3. The advertising director managed the sales person and the graphic designer. Her goal was to oversee ad revenue. She wanted everyone to do their jobs, follow the rules, keep quiet, leave her alone and make money for the paper.

4. The big entity in the background was the corporate newspaper office, which had ironclad policies for its newspaper properties. In their minds – and in their employee manual – sales people sell and creative departments create.

5. The advertiser in the story had little confidence in the ads the paper created for him. Although the ads looked good, they didn’t produce the results he needed. As a result, he was seriously considering cutting back – or not renewing – his ad contract with the paper.


Read the spring edition of Fourth Estate
The spring edition of the Fourth Estate, MPA's quarterly newspaper, is now available online. Printed copies are also in the mail to all members. If you or your staff have news to share through the monthly eBulletin or Fourth Estate, let us know.


Stan Tiner has announced his retirement as executive editor from the Sun Herald. He has been with coastal daily for over 15 years, guiding its Pulitzer Prize-winning coverage of Hurricane Katrina… Brent Maze is the new publisher of The Newton County Appeal in Union. He succeeds Luke Horton who recently accepted the publisher’s job in Brookhaven… Lloyd Gray will depart the Daily Journal in Tupelo this summer after 22 years at the helm of the newsroom. He will become executive director of The Phil Hardin Foundation in Meridian… Nathan Edwards was named general manager of the Hattiesburg American in February. He is former vice president of sales for The Augusta (Ga.) Chronicle... Matthew Breazeale is the new editor of The Holmes County Herald in Lexington. A native of Durant, Breazeale previously worked for The Bolivar Commercial in Cleveland and The Star Herald in Kosciusko.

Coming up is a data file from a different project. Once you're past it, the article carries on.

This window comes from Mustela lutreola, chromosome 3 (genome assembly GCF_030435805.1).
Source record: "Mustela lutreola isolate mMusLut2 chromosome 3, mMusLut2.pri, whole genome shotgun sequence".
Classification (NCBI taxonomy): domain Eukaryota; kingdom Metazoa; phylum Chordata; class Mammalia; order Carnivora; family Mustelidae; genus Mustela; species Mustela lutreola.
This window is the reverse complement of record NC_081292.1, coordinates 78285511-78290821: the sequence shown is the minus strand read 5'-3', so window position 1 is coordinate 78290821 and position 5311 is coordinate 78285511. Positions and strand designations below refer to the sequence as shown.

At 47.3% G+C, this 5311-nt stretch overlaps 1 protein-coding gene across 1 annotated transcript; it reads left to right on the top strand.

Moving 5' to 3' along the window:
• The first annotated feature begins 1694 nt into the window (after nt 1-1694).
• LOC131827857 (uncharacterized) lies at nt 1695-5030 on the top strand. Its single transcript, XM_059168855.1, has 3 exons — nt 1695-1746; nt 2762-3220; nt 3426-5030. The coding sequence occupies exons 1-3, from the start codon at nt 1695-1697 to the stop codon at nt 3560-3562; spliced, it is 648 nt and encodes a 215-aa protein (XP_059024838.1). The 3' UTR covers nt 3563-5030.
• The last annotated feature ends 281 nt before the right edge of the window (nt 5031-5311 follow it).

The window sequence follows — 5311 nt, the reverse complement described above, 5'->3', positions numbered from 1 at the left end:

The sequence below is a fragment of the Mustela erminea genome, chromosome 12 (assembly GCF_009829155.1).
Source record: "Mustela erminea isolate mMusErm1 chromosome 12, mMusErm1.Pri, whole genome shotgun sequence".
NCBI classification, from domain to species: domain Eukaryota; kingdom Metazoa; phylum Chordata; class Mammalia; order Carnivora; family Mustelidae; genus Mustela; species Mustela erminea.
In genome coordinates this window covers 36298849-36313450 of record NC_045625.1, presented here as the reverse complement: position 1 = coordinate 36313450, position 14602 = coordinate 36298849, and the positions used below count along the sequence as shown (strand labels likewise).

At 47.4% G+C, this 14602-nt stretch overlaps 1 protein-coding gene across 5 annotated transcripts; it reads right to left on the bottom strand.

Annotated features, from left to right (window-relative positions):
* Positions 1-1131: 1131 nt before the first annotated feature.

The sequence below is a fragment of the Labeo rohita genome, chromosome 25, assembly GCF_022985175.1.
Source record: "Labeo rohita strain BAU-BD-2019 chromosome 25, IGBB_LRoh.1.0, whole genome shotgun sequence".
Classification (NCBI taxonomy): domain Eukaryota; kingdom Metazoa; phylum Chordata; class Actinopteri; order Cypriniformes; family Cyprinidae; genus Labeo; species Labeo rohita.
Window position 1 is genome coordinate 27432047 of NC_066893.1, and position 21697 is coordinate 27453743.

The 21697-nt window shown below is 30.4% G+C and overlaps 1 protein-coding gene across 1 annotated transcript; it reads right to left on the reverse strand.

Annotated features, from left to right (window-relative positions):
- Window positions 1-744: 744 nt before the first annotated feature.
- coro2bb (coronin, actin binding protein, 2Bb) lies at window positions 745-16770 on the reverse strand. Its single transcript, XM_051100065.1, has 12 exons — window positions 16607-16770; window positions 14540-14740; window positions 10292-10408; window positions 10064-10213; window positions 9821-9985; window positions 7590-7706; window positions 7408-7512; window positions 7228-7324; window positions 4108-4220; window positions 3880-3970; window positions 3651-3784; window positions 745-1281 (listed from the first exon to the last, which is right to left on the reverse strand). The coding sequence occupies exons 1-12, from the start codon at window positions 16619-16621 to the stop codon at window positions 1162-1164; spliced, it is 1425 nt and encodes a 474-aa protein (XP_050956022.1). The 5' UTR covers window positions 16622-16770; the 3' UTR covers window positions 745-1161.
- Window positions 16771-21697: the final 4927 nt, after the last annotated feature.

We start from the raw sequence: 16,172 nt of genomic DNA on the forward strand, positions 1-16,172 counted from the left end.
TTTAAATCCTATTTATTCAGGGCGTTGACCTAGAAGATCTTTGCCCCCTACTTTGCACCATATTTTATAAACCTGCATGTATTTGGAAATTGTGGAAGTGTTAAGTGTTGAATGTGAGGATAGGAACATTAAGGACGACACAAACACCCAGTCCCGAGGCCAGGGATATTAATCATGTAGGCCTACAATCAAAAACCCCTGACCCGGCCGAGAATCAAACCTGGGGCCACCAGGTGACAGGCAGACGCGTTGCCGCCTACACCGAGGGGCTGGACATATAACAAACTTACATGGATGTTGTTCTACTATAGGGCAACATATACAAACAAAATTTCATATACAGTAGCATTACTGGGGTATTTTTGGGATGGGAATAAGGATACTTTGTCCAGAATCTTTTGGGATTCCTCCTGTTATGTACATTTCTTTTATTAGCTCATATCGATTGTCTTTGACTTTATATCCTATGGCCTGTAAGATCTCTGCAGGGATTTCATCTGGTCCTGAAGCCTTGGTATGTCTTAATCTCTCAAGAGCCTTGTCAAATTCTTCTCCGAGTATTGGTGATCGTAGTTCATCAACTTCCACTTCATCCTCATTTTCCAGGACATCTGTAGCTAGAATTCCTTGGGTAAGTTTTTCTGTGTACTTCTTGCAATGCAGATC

June 18        MPA-MPS-MPAEF Board Meetings, Loews Hotel, New Orleans